Welcome to the very first live episode of the Android Police Podcast. We apologize in advance for any technical snafus, random outbursts related thereto, and bad puns. We're not actually sorry about the last one.
While after a discussion we at Android Police were unable to determine exactly why Evernote couldn't implement the functionality of its newest Android app, Food, into the existing Evernote app, we were able to settle on one thing: people take too many pictures of the things they eat. Evernote Food wants you to do this more, though, and has a veritable cornucopia of tools at your disposal to make you the ultimate delicacy documentarian.
Splashtop makes some great remote desktop software. I like Splashtop. So please friends, readers, and developers over at Splashtop, keep in mind my love for the company as a whole when I say the following sentence: Charging users $25 to try out Windows 8 on an Android tablet is an absurd, opportunistic, rip off of an idea. Most disappointingly, it will work for a small minority of users. And their money spends just the same as any other.
Version 5 of the popular music-identifying app SoundHound just hit the Play Store, bringing a handful of enhancements and improvements to the app.
The first thing you'll notice is the new interface, which features a new homescreen with a "carousel of content" where you'll find top songs, most shared songs, and most tweeted songs. Also in the carousel is a new "song stream" feature where you can hear new singles from various artists directly within the SoundHound App.
If you need as much juice as you can get while on the go, then this 10,000mAh portable charger should fit the bill perfectly. This massive battery pack features dual USB ports (one 2A, one 1A) so you can charge two devices at one time, enough juice to charge most smartphone at least four times, and compatibility for "tablet PCs."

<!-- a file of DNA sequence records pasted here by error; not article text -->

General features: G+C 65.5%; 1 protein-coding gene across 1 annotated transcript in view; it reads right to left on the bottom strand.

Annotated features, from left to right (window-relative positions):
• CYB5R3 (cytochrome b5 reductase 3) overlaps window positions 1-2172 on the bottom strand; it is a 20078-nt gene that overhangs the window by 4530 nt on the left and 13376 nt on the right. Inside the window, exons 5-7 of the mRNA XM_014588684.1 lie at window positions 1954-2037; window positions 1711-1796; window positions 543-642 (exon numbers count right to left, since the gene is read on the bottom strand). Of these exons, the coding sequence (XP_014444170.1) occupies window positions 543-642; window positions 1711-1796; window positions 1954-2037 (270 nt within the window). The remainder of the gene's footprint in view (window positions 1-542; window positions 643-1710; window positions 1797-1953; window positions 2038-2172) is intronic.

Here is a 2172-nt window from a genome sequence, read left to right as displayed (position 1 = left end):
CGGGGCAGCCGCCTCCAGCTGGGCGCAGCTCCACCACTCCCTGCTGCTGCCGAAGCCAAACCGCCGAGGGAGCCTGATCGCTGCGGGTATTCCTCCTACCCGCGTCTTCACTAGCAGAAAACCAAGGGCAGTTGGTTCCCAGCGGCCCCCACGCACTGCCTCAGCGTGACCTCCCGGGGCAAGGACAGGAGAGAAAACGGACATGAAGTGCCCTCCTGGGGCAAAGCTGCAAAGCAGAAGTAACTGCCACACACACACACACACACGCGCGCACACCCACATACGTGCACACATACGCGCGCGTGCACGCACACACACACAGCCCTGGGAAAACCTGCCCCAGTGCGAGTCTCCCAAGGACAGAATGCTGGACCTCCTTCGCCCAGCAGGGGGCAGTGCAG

While it's going for $90 on Amazon right now, you can score one for $50 from Daily Steals for today only.
If you haven't heard, Google+ is getting an events feature. "Party at Ron's house, 9pm on Friday, who's coming?" - that sort of thing. News of G+ Events leaked, surprisingly, through Google Calendar. Someone discovered G+ Events code in GCal - Apparently there will be some integration. Sounds plausible.
The Android app, of course, is going to need to support the fancy new events feature too. The other day in our AP chat, Eric pointed out a hidden section in the G+ App's navigation list.
Motorola introduces a novel idea with its Atrix phone: a lapdock. The idea was simple. All these Android app can be extremely productive, so why limit them to a single, small screen? Plug your phone into the lapdock, use its frankly-over-powered processor to run a larger screen with a keyboard and trackpad. Well, that's exactly what the ClamBook does. Only it does it way better.
As you can see in the renders above, when most phones are plugged in, you're presented with a tablet-styled UI.
Version 3.0 of HD Widgets landed in the Play Store this morning, bringing a completely overhauled interface, all new widgets, and far more customizations that ever before along with it. I've been playing with the release candidate for the last couple of days (though I've been using HD Widgets for quite a while), and I have to say: this is the best version of HD Widgets yet.
For starters, all of the standard widgets have been updated with more color options, better customization, new backgrounds, and more overall detail.
Odds are that as long as your phone is not brand new, you've taken a fair number of photos with it. Those images are so much more than a moment frozen in time; they contain delicious data ready to be splayed out and consumed. InFoto slurps up the EXIF data attached to your snapshots and builds some very cool-looking infographics from it.
The app lets you generate a new infographic with a single tap, but you can also pull up the last data set instantly if nothing has changed.